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PRL 104, 137201 (2010) PHYSICAL REVIEW LETTERS 2 APRIL 2010

dominant defect form in the sample. Our spin polarized In conclusion, using Li-doped ZnO as an example, we
DFT calculations indicate that Li in both interstitial form have demonstrated that cation vacancies can lead to ferro-
and substitutional form does not result in magnetism. magnetism in DMS or oxides. However, such vacancies are
Therefore, Li-doped ZnO is nonmagnetic at low PO2 . At normally very difficult to form, compared to anion vacan-
high PO2 or chemical potential, the defect complex LiI cies, for example. Doping with appropriate elements can
LiZn VZn starts to form. Based on results of our calcu- stabilize the cation vacancies and produce holes at the
lation and earlier work, Zn vacancy results in a magnetic same time, which are required to mediate the ferromagne-
moment associated with the defect. Here, each LiI tism. Li appears in interstitial form in ZnO at low concen-
LiZn VZn defect complex was found to contribute a tration or low oxygen chemical potential, and substitutes
magnetic moment of 1:1B which mainly comes from Zn at moderate concentrations, but neither results in local
the Zn vacancy. These local magnetic moments can be magnetic moments. At sufficiently high concentration, the
coupled ferromagnetically by holes introduced by Zn va- Li interstitial and substitutional defects form a stable defect
cancies and Li substitutional doping, resulting in a ferro- complex which helps to lower the formation energy of Zn
magnetic ZnO at room temperature. vacancy. The observed ferromagnetism in ZnO:Li at room
Based on this mechanism, we can also understand the temperature is attributed to magnetic moments of cation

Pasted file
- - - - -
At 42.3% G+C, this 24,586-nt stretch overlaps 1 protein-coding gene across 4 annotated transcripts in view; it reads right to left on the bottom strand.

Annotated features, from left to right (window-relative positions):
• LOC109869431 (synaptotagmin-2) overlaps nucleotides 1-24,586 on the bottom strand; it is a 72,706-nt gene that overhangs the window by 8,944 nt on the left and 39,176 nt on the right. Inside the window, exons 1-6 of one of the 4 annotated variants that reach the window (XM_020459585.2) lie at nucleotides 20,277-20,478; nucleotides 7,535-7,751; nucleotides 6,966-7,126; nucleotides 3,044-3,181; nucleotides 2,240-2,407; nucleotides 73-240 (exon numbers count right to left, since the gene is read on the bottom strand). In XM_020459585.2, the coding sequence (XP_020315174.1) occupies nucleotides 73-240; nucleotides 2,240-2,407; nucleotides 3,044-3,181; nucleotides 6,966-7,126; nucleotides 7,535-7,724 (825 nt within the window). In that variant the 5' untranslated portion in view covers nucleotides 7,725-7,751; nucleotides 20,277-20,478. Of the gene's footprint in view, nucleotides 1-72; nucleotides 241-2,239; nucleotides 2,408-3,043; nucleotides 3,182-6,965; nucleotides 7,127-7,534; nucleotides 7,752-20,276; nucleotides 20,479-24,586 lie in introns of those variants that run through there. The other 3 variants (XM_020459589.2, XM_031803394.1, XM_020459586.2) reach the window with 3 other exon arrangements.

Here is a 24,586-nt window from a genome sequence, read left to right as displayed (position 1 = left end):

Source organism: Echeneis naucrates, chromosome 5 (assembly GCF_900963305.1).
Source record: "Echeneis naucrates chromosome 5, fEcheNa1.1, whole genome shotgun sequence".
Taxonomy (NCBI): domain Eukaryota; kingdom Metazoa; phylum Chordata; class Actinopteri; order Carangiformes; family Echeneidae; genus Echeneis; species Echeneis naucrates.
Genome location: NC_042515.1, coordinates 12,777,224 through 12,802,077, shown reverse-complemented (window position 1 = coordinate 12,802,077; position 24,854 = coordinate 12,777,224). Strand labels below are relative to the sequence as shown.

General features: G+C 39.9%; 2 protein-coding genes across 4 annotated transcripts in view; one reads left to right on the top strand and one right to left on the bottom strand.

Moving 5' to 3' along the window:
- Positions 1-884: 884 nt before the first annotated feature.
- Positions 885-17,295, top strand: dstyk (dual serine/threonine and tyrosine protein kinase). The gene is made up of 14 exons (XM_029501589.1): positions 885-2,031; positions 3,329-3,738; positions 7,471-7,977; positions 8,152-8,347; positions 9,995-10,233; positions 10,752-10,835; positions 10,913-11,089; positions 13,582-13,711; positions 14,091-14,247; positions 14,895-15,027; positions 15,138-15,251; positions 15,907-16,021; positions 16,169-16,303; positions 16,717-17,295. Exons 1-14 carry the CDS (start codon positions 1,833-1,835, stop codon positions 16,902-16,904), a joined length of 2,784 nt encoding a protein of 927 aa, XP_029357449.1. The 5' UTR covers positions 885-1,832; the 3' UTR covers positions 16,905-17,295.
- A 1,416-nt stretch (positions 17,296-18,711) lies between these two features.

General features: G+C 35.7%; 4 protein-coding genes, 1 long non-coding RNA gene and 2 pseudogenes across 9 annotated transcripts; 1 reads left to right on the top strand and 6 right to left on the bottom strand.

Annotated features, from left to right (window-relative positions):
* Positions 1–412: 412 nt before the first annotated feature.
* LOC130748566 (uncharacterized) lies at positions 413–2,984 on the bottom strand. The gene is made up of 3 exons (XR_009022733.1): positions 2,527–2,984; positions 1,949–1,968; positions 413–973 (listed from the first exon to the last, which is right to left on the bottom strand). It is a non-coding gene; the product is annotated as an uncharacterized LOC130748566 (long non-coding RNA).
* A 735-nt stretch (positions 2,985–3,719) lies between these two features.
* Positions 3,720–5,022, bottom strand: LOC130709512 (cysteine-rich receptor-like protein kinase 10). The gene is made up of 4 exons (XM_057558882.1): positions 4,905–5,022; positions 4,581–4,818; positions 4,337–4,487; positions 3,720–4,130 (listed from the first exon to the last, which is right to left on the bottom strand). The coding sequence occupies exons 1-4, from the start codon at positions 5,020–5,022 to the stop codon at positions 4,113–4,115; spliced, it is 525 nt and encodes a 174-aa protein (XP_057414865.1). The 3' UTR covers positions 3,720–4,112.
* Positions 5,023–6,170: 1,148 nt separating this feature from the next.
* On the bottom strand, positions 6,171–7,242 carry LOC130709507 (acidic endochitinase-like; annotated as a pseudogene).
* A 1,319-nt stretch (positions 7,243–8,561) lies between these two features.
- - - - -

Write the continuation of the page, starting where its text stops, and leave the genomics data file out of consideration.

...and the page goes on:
evolution of electronic and magnetic properties of ZnO:Li. vacancies mediated by holes introduced by LiZn and VZn .
At low Li doping concentration and moderate PO2 , the We expect this technique of engineering defects can be
formation energy of Li interstitial is relatively low. We can used to tune the magnetic properties of other materials.
expect Li mainly appears as interstitial in ZnO. The Li The authors wish to acknowledge financial support pro-
interstitials bring in excess electrons to ZnO, and the vided by the Lee Kuan Yew Endowment Fund under Grant
sample is therefore n-type. The experimentally observed No. R284-000-070-112 and National Research Foundation
lattice expansion also confirms presence of Li interstitials. of Singapore under Grant No. NRF-G-CRP2007-05.
As Li increases, the interstitial sites would be saturated or
the remaining interstitial sites become increasingly less
energetically favorable. Li then starts to occupy the sub-
*mseyj@nus.edu.sg
stitutional sites which leads to the shrink of lattice because
phyfyp@nus.edu.sg
of the smaller size of Li atom compared to Zn. Since LiZn
msedingj@nus.edu.sg
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are nonmagnetic. With further increase in Li doping con- [7] H. Pan et al., Phys. Rev. Lett. 99, 127201 (2007).
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such as LiI LiZn VZn which lowers the formation en- [9] J. M. D. Coey et al., Nature Mater. 4, 173 (2005).
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[11] M. Venkatesan et al., Nature (London) 430, 630 (2004).
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[12] C. H. Patterson, Phys. Rev. B 74, 144432 (2006).
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supplemental/10.1103/PhysRevLett.104.137201 for addi-
the other hand, the continuous increase in S with Li con-
tional details.
centration also excludes the precipitates in Li-doped ZnO. [21] T. Dietl et al., Phys. Rev. B 63, 195205 (2001).
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surement with a PL peak at 2.35 eV for 6% Li-doped ZnO [24] T. Moe Brseth et al., Appl. Phys. Lett. 89, 262112
[24]. (2006).